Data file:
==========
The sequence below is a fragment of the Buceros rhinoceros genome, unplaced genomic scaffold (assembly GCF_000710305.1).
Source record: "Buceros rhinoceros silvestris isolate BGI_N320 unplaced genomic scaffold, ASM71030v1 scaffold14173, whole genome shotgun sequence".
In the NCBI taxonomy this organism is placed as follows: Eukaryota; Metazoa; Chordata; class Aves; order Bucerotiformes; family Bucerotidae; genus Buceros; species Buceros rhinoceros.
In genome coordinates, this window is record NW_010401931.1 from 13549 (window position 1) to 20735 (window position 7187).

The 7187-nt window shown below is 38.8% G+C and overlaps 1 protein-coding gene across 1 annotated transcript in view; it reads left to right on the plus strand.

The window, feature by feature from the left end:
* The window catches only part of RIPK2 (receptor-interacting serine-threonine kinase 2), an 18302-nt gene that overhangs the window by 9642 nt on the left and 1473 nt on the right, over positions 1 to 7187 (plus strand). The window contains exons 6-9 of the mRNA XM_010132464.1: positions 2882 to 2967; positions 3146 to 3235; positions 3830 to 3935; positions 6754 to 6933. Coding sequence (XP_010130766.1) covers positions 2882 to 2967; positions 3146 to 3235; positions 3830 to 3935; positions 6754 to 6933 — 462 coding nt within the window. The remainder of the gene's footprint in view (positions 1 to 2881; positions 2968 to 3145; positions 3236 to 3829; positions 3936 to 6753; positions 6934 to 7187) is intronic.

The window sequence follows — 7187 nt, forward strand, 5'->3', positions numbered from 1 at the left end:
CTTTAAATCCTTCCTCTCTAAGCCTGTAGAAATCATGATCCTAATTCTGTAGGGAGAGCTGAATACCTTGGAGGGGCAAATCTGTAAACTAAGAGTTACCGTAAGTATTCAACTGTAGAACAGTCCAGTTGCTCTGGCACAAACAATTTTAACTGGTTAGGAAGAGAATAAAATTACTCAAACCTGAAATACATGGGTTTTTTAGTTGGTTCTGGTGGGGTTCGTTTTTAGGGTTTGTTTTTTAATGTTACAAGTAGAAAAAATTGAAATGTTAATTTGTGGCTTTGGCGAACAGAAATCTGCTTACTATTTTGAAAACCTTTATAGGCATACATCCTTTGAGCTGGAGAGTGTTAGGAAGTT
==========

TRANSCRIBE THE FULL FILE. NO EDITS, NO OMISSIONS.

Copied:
The sequence below is a fragment of the Buceros rhinoceros genome, unplaced genomic scaffold (assembly GCF_000710305.1).
Source record: "Buceros rhinoceros silvestris isolate BGI_N320 unplaced genomic scaffold, ASM71030v1 scaffold14173, whole genome shotgun sequence".
In the NCBI taxonomy this organism is placed as follows: Eukaryota; Metazoa; Chordata; class Aves; order Bucerotiformes; family Bucerotidae; genus Buceros; species Buceros rhinoceros.
In genome coordinates, this window is record NW_010401931.1 from 13549 (window position 1) to 20735 (window position 7187).

The 7187-nt window shown below is 38.8% G+C and overlaps 1 protein-coding gene across 1 annotated transcript in view; it reads left to right on the plus strand.

The window, feature by feature from the left end:
* The window catches only part of RIPK2 (receptor-interacting serine-threonine kinase 2), an 18302-nt gene that overhangs the window by 9642 nt on the left and 1473 nt on the right, over positions 1 to 7187 (plus strand). The window contains exons 6-9 of the mRNA XM_010132464.1: positions 2882 to 2967; positions 3146 to 3235; positions 3830 to 3935; positions 6754 to 6933. Coding sequence (XP_010130766.1) covers positions 2882 to 2967; positions 3146 to 3235; positions 3830 to 3935; positions 6754 to 6933 — 462 coding nt within the window. The remainder of the gene's footprint in view (positions 1 to 2881; positions 2968 to 3145; positions 3236 to 3829; positions 3936 to 6753; positions 6934 to 7187) is intronic.

The window sequence follows — 7187 nt, forward strand, 5'->3', positions numbered from 1 at the left end:
CTTTAAATCCTTCCTCTCTAAGCCTGTAGAAATCATGATCCTAATTCTGTAGGGAGAGCTGAATACCTTGGAGGGGCAAATCTGTAAACTAAGAGTTACCGTAAGTATTCAACTGTAGAACAGTCCAGTTGCTCTGGCACAAACAATTTTAACTGGTTAGGAAGAGAATAAAATTACTCAAACCTGAAATACATGGGTTTTTTAGTTGGTTCTGGTGGGGTTCGTTTTTAGGGTTTGTTTTTTAATGTTACAAGTAGAAAAAATTGAAATGTTAATTTGTGGCTTTGGCGAACAGAAATCTGCTTACTATTTTGAAAACCTTTATAGGCATACATCCTTTGAGCTGGAGAGTGTTAGGAAGTT